Stating your case: Argue for quality
Note: This tutorial was originally written for Publish or Perish version 4 and all screenshots come from this version. However, the information as such is also applicable for the latest Publish or Perish version 5.
If you have only a few citations in either ISI or Google Scholar, it might be worth tracking each of them down to see who is citing your work and in which outlets.
Quality of citations
It is more impressive when many of your citations occur in the top journals in your field or if some famous academics in your field cite your articles. Some of the fame and quality image of the journals and of the academics citing your work might rub off on you in the eyes of your evaluation committee.
Find out who is citing your work
In order to find out who is citing your work, right-click on the work in question and click Lookup Citations.
This opens a new window that allows you to pick a descriptive title for this search. When you click OK, Publish or Perish will retrieve all citing works.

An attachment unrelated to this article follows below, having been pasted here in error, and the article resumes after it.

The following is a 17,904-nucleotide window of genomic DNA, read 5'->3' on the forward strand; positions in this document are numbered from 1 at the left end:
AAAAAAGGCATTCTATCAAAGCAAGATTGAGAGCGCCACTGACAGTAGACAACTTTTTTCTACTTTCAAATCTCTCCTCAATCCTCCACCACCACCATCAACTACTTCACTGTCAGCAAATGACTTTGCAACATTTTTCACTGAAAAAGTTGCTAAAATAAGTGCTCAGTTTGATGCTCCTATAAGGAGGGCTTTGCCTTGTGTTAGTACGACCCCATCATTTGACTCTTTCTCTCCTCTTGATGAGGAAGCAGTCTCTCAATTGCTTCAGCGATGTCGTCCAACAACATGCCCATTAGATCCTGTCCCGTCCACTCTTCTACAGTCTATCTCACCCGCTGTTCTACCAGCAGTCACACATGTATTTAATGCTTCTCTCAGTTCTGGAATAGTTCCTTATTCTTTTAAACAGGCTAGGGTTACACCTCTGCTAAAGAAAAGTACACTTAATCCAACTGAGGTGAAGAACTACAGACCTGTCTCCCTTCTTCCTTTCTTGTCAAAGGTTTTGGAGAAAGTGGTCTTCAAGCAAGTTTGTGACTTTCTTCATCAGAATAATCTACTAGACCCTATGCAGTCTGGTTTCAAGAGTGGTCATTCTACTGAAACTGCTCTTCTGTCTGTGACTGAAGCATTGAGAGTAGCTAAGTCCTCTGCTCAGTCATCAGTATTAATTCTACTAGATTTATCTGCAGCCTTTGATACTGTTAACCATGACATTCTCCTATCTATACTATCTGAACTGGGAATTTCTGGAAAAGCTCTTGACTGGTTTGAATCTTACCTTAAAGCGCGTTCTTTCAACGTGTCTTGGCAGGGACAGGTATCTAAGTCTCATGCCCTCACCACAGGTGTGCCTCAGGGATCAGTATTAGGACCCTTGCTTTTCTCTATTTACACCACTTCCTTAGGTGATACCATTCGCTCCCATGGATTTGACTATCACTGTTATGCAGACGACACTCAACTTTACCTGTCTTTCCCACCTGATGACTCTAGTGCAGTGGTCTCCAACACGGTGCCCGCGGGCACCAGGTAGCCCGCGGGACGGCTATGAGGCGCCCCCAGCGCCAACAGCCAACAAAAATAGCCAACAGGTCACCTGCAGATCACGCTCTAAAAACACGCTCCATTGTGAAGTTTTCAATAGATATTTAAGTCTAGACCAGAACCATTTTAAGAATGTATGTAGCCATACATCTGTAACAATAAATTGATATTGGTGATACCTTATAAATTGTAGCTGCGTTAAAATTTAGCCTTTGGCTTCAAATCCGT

Please use this option sparingly as it does put substantial additional strain on Google Scholar. Whilst it is possible to look up citations for your whole publication list, we do not recommend this if you have more than a few hundred citations. It will take a long time and puts unnecessary strain on Google Scholar.
Quality of outlets
If you have very few citations, you may instead need to focus on the quality of the journals that your work appeared. In general, this is not appropriate, as some papers in top journals never get cited.
Use journal impact factor to argue for future impact
However, on average papers in top journals get cited more than papers in lower-ranked journals. That’s why these journals have higher Journal Impact Factors. Therefore, if your work has been published in high-impact journals, you can make the case that it is more likely that your work will be highly cited in the future.
Quality versus impact arguments
In addition, you should of course make the argument that these journals have generally higher quality standards for the work they publish and a more rigorous review process. However, that’s a quality argument, not a citation impact argument, and although the two are related, they are not necessarily identical.
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Copyright © 2017 Anne-Wil Harzing. All rights reserved. Page last modified on Sun 12 Mar 2017 15:02
Anne-Wil Harzing is Professor of International Management at Middlesex University, London. In addition to her academic duties, she also maintains the Journal Quality List and is the driving force behind the popular Publish or Perish software program.